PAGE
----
USA | Solitary confinement on death row — a death before dying

“It is inhumane, and by its design it is driving men insane. Solitary confinement makes the criminal justice system the criminal.” These words were testimony presented to the U.S. Senate Judiciary Committee’s hearing on solitary confinement June 19, 2012, by death row exoneree #138, Anthony C. Graves. (tinyurl.com/5cs4s59y) Graves spent 18.5 years wrongfully incarcerated in Texas, most of them on death row. Like all those on death row in Texas, Graves was housed in solitary confinement. “Death-sentenced prisoners in 12 states are automatically placed in indefinite solitary confinement, based solely on their death sentence. These prisoners spend between 21 and 24 [hours] per day in their cells, with very limited meaningful human contact. There is no possibility in any of these states for death-sentenced prisoners to have their placement reviewed, to be placed in a less restrictive custody level.” (Merel Pointier, “Cruel but not unusual: The automatic use of indefinite solitary confineme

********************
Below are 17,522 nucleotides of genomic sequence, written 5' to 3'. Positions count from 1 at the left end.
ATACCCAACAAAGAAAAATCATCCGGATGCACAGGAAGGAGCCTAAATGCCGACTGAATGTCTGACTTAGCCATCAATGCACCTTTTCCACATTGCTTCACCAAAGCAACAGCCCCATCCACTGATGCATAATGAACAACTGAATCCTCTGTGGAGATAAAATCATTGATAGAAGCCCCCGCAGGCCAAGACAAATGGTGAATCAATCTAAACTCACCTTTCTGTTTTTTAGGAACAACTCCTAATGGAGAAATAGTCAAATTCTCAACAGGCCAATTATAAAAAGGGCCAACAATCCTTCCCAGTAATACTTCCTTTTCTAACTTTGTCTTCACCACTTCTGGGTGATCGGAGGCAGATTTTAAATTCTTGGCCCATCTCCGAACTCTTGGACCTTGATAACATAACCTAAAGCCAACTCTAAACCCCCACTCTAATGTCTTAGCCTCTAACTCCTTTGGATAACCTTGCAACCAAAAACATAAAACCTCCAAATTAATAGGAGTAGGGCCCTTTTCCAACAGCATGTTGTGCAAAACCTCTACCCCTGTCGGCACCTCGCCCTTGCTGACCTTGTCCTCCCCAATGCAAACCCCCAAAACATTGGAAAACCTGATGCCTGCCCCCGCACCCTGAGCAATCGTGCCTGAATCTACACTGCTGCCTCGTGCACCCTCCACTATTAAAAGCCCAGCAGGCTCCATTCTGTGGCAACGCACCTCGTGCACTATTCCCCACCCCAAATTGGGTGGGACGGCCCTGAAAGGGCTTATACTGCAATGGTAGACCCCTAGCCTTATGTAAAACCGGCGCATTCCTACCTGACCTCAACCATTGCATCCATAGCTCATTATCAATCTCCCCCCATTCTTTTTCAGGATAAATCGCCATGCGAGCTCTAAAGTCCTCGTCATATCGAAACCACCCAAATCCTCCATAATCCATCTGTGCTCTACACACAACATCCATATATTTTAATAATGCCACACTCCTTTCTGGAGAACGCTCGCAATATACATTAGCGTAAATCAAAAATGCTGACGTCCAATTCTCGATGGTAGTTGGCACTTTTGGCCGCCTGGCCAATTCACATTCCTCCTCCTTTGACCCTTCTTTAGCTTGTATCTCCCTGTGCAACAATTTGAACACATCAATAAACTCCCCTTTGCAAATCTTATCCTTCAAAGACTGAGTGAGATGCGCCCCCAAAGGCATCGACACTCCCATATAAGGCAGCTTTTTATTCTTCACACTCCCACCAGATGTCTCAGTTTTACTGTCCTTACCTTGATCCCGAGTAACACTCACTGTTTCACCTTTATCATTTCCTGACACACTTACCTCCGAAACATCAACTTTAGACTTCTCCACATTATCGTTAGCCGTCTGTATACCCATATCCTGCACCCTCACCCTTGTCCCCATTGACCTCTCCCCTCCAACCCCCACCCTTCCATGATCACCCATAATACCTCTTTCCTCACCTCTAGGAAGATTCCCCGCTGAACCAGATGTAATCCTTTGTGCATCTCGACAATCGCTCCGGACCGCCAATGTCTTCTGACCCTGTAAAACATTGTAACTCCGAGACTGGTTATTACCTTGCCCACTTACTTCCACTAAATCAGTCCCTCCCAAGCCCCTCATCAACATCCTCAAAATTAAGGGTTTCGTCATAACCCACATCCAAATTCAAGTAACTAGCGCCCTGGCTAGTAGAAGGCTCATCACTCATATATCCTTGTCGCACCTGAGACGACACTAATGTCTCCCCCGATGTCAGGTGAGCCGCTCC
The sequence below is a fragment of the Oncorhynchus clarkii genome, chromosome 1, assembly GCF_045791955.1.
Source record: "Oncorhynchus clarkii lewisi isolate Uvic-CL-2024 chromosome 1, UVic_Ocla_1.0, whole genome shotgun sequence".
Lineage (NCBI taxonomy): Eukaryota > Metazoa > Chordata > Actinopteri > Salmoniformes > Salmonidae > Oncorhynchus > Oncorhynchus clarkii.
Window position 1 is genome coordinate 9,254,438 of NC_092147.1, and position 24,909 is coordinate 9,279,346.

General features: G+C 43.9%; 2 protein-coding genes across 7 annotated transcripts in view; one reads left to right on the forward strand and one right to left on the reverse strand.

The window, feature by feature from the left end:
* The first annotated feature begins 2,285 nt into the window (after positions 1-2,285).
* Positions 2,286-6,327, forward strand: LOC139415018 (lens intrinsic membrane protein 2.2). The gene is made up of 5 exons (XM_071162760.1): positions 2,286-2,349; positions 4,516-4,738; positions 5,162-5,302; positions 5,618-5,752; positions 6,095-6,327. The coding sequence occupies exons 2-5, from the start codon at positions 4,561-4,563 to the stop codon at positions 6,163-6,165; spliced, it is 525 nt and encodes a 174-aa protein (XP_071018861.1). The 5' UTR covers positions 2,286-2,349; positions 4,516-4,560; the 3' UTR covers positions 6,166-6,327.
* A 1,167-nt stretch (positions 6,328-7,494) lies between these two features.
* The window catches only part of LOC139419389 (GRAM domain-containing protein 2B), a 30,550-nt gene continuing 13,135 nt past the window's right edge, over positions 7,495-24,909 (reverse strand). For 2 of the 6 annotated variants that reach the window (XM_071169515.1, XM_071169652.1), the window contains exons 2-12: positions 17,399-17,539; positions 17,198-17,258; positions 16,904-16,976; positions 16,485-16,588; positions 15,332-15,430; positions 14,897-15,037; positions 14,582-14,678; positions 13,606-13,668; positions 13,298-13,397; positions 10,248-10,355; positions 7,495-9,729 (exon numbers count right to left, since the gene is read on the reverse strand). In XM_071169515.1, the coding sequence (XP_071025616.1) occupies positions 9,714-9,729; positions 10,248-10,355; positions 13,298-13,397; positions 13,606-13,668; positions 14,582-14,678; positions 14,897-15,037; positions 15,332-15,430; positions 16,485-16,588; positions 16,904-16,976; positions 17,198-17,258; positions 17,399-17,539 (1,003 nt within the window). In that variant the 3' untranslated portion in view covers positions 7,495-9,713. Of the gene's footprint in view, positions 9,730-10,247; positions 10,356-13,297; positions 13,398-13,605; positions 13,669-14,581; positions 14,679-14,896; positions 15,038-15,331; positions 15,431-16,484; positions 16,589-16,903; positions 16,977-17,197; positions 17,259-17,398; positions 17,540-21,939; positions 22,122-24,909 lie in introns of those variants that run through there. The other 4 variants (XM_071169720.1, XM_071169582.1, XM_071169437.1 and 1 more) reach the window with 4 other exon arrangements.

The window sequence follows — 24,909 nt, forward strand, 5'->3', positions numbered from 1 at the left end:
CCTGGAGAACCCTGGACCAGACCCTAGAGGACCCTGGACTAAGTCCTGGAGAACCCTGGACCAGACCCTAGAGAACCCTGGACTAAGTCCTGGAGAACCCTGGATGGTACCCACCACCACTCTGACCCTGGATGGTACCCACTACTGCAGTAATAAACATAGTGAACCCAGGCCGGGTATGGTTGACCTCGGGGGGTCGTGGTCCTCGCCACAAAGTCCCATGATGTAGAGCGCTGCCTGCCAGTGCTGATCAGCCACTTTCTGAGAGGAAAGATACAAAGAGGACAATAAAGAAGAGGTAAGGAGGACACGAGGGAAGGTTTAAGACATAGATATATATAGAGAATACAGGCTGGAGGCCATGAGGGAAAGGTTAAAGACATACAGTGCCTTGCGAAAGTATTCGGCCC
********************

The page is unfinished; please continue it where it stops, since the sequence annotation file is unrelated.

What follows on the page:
With little oversight in Texas, autopsies often careless

The man almost took the dirty secret of his death to his grave. The Tarrant County medical examiners office said injuries from a pickup wreck killed him. But after a funeral director hundreds of miles away found a bullet in the mans head, authorities realized a killer was on the loose.

Worse has happened in the autopsy suites of Texas medical examiners.

A child molester faked his own death and almost got away with it after the Travis County medical examiner mistook the burned body of an 81-year-old woman for the 23-year-old man.

A woman was on her way to Death Row in Alabama after a medical examiner now working in Texas said she had suffocated her newborn. The sad truth, other experts said, was that the baby was stillborn.

An Austin baby sitter has spent years on death row for a baby's murder. The medical examiner whose testimony helped put her there now says the baby's death may have been an accident.

The medical examiner is the doctor-detective who is supposed to extract truth from the hodgepodge of details about a death. By examining body tissues, organs and fluids, gathering data from a crime scene and examining lab results, the medical examiner provides insight into how and why someone has died. Those judgments are of consequence for violent or suspicious deaths, as well as for unexplained deaths and those that might result from negligence or improper care.

County officials say the state's system works well by unraveling questions surrounding death at a reasonable cost to taxpayers. In the courtroom, much of the work, they say, stands up to scrutiny.